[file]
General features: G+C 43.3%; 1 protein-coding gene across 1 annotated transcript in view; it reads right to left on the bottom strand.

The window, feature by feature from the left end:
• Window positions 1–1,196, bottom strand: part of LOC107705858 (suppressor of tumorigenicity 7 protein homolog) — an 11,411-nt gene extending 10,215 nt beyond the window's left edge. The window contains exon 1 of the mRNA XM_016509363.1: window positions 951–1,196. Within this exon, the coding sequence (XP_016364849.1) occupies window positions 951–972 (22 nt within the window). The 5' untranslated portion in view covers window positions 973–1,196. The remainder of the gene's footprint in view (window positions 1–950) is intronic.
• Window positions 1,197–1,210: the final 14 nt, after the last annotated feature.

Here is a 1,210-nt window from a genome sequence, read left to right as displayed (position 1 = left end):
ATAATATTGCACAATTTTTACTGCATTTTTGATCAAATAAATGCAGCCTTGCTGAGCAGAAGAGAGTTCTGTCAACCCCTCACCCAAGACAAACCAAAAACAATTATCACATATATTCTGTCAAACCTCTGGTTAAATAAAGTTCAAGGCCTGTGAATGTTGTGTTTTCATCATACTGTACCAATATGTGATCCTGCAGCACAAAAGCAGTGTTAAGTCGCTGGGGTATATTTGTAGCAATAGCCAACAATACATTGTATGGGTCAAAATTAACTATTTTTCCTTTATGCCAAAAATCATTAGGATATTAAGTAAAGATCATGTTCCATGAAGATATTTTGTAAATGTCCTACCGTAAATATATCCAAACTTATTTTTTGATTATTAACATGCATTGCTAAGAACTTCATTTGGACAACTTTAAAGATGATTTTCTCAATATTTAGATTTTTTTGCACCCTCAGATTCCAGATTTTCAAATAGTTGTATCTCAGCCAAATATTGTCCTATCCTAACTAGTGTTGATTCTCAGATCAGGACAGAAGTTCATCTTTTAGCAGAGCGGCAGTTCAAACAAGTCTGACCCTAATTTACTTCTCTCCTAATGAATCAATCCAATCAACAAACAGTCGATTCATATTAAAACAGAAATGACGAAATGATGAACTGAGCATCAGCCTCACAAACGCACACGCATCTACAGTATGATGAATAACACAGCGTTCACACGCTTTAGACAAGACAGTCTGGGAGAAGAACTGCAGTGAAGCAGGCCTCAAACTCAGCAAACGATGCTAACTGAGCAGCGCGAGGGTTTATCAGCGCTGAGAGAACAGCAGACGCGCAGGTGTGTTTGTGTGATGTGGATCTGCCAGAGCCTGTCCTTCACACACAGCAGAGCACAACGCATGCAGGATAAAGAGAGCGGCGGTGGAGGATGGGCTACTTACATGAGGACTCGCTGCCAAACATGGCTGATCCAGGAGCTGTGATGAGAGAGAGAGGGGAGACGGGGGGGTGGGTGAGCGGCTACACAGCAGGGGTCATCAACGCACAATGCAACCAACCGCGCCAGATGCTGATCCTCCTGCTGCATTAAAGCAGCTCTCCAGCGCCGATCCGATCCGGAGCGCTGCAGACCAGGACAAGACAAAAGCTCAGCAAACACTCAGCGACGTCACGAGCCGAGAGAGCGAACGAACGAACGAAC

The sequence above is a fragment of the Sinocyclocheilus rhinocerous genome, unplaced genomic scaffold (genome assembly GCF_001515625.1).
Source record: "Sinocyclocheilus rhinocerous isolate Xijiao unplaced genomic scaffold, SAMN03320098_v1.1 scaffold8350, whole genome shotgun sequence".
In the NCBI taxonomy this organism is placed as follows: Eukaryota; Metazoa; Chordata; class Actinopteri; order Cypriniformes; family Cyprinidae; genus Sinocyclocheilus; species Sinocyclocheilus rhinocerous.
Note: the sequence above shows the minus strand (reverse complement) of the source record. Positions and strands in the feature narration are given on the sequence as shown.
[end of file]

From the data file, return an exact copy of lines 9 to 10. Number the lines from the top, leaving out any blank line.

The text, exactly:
In the NCBI taxonomy this organism is placed as follows: Eukaryota; Metazoa; Chordata; class Actinopteri; order Cypriniformes; family Cyprinidae; genus Sinocyclocheilus; species Sinocyclocheilus rhinocerous.
Note: the sequence above shows the minus strand (reverse complement) of the source record. Positions and strands in the feature narration are given on the sequence as shown.